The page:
L&T Sees Signs Of Private Capex Growth Even As States Lag
Private capex as a percentage of total order book has grown from the usual 15-20% to 37% by September, says CFO R Shankar Raman.
Larsen & Toubro Ltd., India's largest construction and engineering company, is beginning to see an increase in private investments, a key barometer of sustained economic growth.
The central government has been moving as expected with "almost 35-37% of the center's capex allocation has been committed and projects have been awarded", R Shankar Raman, chief financial officer at L&T, told BQ Prime in an interview.
The pace of private capex has been refreshing too, he said. From anywhere between 15% and 20% of the total order book, "we are happy to see" it rise to 37% by September, he said.
This has been largely driven by data centres, steel plants, or renewable energy, he said. Indications from industries show that minerals, metals, railway station development, data centres, healthcare, IT and technology, will be the major drivers of capex for the private sector, he said.
An uptick in the share of private orders for L&T, a bellwether for the economy, is an encouraging sign as India recovers from the pandemic. The government has cut corporate taxes and is offering incentives to boost private investments and domestic manufacturing.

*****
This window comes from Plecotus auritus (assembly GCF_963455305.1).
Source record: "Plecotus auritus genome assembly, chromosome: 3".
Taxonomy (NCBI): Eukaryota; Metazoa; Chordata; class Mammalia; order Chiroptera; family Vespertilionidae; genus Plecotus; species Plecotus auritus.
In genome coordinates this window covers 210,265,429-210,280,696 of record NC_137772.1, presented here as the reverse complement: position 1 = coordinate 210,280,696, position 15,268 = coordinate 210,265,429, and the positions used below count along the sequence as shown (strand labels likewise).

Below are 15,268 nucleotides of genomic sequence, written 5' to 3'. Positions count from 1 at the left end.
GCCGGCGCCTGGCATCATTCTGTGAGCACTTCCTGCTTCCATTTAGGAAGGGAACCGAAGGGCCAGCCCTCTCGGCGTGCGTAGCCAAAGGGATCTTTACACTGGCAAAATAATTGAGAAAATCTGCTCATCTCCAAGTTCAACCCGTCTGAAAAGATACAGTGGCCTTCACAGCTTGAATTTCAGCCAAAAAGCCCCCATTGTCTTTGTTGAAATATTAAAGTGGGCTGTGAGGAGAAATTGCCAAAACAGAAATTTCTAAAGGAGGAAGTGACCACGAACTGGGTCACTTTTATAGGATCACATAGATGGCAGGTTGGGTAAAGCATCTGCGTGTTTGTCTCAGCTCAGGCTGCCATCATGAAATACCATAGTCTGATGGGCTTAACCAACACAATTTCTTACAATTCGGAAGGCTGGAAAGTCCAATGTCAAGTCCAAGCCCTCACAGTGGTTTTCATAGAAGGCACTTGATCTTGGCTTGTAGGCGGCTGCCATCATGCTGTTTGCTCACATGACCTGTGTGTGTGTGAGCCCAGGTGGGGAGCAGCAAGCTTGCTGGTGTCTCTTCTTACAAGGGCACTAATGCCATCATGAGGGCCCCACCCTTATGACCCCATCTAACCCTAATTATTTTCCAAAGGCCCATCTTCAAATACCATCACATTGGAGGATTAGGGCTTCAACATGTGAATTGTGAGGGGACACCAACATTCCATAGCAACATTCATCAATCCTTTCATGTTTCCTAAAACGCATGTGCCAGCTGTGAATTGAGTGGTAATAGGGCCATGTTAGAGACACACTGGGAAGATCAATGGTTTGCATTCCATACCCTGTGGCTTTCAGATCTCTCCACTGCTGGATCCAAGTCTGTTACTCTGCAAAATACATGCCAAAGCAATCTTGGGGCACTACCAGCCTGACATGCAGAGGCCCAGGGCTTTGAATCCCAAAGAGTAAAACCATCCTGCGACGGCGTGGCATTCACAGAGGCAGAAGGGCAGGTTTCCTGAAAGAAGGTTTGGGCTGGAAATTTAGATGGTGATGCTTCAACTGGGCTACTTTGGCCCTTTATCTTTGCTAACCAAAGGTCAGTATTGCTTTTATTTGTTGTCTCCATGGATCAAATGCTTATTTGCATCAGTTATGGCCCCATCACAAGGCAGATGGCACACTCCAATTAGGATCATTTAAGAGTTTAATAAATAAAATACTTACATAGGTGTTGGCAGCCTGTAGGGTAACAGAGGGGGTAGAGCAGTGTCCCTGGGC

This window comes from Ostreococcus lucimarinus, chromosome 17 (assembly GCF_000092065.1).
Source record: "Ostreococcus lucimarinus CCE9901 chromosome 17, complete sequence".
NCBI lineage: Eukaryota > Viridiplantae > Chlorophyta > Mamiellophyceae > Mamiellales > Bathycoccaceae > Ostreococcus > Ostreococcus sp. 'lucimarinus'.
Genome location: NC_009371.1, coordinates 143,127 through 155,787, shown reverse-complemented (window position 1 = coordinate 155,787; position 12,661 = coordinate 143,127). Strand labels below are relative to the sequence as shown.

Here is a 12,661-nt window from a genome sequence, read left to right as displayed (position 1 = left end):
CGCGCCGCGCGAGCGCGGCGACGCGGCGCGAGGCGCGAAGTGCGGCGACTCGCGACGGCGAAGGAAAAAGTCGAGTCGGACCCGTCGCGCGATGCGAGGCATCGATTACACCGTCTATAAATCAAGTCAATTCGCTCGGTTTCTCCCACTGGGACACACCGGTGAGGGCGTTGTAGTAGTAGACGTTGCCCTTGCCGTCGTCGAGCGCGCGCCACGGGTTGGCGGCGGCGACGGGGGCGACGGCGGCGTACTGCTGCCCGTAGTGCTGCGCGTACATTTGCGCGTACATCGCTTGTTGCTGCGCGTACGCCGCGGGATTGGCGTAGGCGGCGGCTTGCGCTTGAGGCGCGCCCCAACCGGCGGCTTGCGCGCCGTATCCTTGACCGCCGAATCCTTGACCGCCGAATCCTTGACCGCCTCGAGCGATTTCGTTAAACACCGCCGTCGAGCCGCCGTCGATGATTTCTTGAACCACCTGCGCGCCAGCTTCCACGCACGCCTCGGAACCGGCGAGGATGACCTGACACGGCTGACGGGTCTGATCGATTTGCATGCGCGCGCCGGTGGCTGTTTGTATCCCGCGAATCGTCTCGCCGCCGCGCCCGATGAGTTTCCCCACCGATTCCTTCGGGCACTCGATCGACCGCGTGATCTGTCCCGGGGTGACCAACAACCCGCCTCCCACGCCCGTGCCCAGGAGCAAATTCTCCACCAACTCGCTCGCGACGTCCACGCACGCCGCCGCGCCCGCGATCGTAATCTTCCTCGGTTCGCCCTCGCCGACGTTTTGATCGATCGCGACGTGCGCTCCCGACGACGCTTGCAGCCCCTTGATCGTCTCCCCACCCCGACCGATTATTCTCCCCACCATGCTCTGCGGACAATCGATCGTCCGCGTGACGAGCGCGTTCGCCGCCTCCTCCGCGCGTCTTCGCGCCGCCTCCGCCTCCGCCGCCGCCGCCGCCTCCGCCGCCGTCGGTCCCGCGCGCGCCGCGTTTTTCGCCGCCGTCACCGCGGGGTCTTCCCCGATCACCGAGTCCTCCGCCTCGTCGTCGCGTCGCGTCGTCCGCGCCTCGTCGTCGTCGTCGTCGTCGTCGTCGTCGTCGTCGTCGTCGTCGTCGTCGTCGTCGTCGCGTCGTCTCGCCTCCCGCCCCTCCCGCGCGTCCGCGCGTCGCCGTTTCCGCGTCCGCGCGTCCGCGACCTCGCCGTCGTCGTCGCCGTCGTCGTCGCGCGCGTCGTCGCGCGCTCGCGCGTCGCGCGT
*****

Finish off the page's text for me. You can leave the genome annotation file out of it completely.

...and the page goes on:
Raman, however, said the progress of states on the capex front has been "little wanting" as they deal with financial constraints, election spends, and expenditure on social welfare programmes. Public sector units are also lagging with their capex allocation, he said. But this picture, according to him, might change in the second half of the current fiscal.
“We do hope that, as in past years, in the second half of the financial year, the states get to act a little more briskly," Raman said. "Like states, PSUs are second-half-oriented, so we do expect the PSUs to come to the party,” he said.
L&T's second-quarter profit rose on better project execution across segments beating analysts' estimates.
Yet, the company may be prudent about its revenue guidance because of global headwinds and operational hiccups but is not blind to the opportunity to outperform, Raman said.
The challenges are varied, ranging from the geopolitical crisis to the unavailability of equipment and suitable manpower, he said. Time restrictions are the domestic hurdles, while the war in Ukraine and rising interest rates are the global difficulties that the company faces in public projects, Raman said.
“The clearances that we obtain from various authorities are also not something that works with clockwork precision... we have tried to gamely move ahead in the first half of the year," he said. "The potential to outperform exists."
"I don't think we want to be constrained by 12% to 15% [revenue] guidance, if we're able to overachieve on that, we'll be happy to do that,” he said.
L&T has cut down on its working period over the past two years, bringing it down to 20% of its sales versus 26% earlier, Raman said. “The whole idea is that we don't want to put our balance sheet [at risk] to complete the project and keep running behind the customers to recover our dues," he said.
"[In the] second half of the year, we hope that all the effects of increased interest rates, the global recession, and the depreciating rupee do not make our clients change their programs in a big way.”